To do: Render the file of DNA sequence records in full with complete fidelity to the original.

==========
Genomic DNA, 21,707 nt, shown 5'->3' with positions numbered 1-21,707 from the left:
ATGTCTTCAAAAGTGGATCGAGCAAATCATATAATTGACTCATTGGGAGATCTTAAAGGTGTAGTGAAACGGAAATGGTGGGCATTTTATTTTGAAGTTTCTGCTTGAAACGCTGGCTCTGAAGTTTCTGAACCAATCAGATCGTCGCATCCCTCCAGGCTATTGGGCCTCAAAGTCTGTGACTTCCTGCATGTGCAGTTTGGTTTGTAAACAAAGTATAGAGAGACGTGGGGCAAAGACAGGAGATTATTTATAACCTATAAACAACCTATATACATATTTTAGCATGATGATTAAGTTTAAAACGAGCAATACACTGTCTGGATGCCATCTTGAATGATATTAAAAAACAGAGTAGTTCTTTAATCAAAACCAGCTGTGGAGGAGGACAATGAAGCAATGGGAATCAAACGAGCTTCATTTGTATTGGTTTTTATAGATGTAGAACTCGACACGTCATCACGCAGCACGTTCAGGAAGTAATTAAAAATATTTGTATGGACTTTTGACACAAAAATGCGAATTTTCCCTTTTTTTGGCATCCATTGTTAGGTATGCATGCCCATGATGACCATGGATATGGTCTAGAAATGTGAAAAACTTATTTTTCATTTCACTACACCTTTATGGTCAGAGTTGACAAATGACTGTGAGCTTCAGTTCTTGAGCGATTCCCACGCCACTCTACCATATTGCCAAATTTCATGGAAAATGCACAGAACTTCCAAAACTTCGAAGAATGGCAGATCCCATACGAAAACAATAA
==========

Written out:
Genomic DNA, 21,707 nt, shown 5'->3' with positions numbered 1-21,707 from the left:
ATGTCTTCAAAAGTGGATCGAGCAAATCATATAATTGACTCATTGGGAGATCTTAAAGGTGTAGTGAAACGGAAATGGTGGGCATTTTATTTTGAAGTTTCTGCTTGAAACGCTGGCTCTGAAGTTTCTGAACCAATCAGATCGTCGCATCCCTCCAGGCTATTGGGCCTCAAAGTCTGTGACTTCCTGCATGTGCAGTTTGGTTTGTAAACAAAGTATAGAGAGACGTGGGGCAAAGACAGGAGATTATTTATAACCTATAAACAACCTATATACATATTTTAGCATGATGATTAAGTTTAAAACGAGCAATACACTGTCTGGATGCCATCTTGAATGATATTAAAAAACAGAGTAGTTCTTTAATCAAAACCAGCTGTGGAGGAGGACAATGAAGCAATGGGAATCAAACGAGCTTCATTTGTATTGGTTTTTATAGATGTAGAACTCGACACGTCATCACGCAGCACGTTCAGGAAGTAATTAAAAATATTTGTATGGACTTTTGACACAAAAATGCGAATTTTCCCTTTTTTTGGCATCCATTGTTAGGTATGCATGCCCATGATGACCATGGATATGGTCTAGAAATGTGAAAAACTTATTTTTCATTTCACTACACCTTTATGGTCAGAGTTGACAAATGACTGTGAGCTTCAGTTCTTGAGCGATTCCCACGCCACTCTACCATATTGCCAAATTTCATGGAAAATGCACAGAACTTCCAAAACTTCGAAGAATGGCAGATCCCATACGAAAACAATAA